During the end-of-the-year holidays I pulled my Burke & James 8×10 Commercial View camera out of storage, with the idea of putting it back into service. I originally purchased this camera back in the 1970s and exposed a few sheets of film with it in the late 1970s and early 1980s. I haven’t used it since December, 1981 when I attempted to photograph our wedding with it. That was a big mistake.
I don’t know exactly when my camera was made, but I found a 1967 Burke & James catalog which shows it as a current product at that time. Since these things don’t change much and it’s a classic design, I suspect my camera is a bit older than that but there’s no way to know for sure.
Why would I want to use such a big, heavy, slow camera in the digital age?
That’s exactly the point. We live in a time of instant gratification. We seem to have forgotten the value of putting time and effort into something. Everyone has a cellphone camera. We make more photos every hour than we once did in a year (I just made those numbers up, but it’s clear we’re snap happy). So deliberately working slower has a certain appeal.
I’m also fascinated by older and mature technologies. I recently finished reading a book about the history of the photography manufacturers up through 1925. It’s called Images and Enterprise: Technology and the American Photographic Industry 1839 to 1925 and was written by Reese V. Jenkins. I also have a variety of books about the history of photography, and photo books with images dating back 100 or more years. Further, I’ve been looking through some boxes of family photos, many of them studio portraits, from the early 20th century.
One of the things that’s always appealed to me about photography is the marriage of art and science. Working with light and composition, with a variety of subjects, is definitely an art form. But there is much more science and technology involved with photography than most other two-dimensional art forms. Today, it’s computer code interacting with the output of high-tech digital sensors that just keep getting better.
In the earliest days of photography the photographer had to mix his (and it was almost always men) own chemicals, coat the sensitive material onto a metal or glass plate before exposure, then immediately process the plate — often with very nasty and poisonous chemicals. It got a lot easier after roll and sheet film was invented, but there’s still quite a bit of chemical magic that happens in the darkroom.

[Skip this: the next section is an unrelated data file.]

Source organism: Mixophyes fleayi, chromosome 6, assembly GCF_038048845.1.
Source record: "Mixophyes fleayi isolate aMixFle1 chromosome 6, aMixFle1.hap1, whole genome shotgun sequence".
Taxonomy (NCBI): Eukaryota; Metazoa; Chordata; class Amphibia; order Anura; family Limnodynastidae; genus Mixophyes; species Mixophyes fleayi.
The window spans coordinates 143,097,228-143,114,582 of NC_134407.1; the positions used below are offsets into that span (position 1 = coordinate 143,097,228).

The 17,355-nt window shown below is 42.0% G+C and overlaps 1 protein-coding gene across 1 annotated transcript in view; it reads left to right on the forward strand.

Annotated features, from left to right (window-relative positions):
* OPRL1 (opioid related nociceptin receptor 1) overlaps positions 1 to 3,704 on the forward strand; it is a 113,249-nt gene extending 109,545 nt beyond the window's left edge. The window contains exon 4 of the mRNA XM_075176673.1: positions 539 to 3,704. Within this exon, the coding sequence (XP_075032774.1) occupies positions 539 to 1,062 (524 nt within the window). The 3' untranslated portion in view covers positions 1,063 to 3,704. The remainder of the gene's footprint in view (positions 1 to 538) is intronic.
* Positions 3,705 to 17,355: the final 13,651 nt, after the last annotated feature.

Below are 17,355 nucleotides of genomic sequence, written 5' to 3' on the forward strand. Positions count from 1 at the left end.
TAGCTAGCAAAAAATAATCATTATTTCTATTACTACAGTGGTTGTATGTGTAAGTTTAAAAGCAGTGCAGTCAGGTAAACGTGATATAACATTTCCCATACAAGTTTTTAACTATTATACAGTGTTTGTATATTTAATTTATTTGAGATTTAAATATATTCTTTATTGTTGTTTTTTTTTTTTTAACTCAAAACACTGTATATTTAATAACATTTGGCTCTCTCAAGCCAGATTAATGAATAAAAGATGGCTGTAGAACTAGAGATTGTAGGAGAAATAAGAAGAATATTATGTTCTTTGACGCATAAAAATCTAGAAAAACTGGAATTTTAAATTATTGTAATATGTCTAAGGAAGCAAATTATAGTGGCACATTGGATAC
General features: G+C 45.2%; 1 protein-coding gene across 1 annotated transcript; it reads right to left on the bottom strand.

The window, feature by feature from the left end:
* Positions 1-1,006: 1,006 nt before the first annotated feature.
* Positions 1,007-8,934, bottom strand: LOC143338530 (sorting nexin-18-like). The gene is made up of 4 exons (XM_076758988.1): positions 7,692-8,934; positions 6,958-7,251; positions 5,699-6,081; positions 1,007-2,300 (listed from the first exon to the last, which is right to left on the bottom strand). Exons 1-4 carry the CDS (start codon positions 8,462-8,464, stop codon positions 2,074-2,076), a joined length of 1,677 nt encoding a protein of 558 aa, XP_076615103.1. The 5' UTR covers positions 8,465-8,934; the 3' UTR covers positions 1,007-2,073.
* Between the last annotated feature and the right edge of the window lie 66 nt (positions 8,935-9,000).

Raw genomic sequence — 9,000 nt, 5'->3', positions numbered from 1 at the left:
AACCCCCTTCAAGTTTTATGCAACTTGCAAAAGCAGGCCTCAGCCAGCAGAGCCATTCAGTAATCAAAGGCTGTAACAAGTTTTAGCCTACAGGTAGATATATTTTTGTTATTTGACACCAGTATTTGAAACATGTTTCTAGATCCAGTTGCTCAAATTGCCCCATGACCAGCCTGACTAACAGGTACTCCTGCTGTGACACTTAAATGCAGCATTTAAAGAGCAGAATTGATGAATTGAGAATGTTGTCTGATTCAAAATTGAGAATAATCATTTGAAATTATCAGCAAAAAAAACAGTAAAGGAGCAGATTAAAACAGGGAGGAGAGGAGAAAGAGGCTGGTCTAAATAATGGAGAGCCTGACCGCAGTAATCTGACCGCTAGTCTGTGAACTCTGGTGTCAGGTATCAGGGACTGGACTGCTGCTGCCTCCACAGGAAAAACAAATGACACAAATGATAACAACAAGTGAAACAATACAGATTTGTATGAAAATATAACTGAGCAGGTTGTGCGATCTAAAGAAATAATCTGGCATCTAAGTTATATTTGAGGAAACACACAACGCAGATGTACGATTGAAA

A view camera gives the photographer tremendous control over the image. You can choose the plane of focus, correct distortion, and frame the image just right. By controlling exposure and processing you control the density and contrast of the negative. It takes time and effort to learn these skills and put them into practice. I’m looking forward to spending that time.
What will I photograph with this beast? I expect there will be some studio portraits, some landscapes, and some architecture. I’ll probably work in black & white, partly because I like the medium and partly because it’s less expensive than color.
It’s going to be a while before I make my first exposure with this camera. The lens that is on it now is mediocre at best and the shutter is unreliable. I’ve ordered a new-to-me 300mm f/5.6 lens (“normal” focal length for an 8×10) which could arrive as early as next week. When it arrives I need to see whether the lens board fits this camera or whether I need to manufacture a new one in the wood shop. I need to check for pinholes in the bellows and patch any I find. I need to give it a thorough cleaning and apply some leather conditioner to the bellows. I need an appropriate tripod head. I need to make a room into a part-time darkroom, resurrect my darkroom stuff from storage, and purchase film and chemicals.
One of my first steps after getting the lens mounted and the camera on a tripod will be some studio exercises to refamiliarize myself with how the swings and tilts work to control image shape and sharpness. I’ll work through the appropriate chapter in my copy of Leslie Stroebel’s View Camera Technique, one of my textbooks for freshman photo at RIT in 1972-73. I’ve owned and used 3 different 4×5 view cameras over the years so this isn’t something new to me, but I’m definitely out of practice.
I’m looking forward to this adventure in the old. With a bit of luck I might even come up with some worthwhile photos with this thing. I’ll definitely be improving my skillset in ways that will also serve me well when working with my modern digital cameras.
Oh yea, I made the photo of the camera at the top of the post with my iPhone. Old, meet new.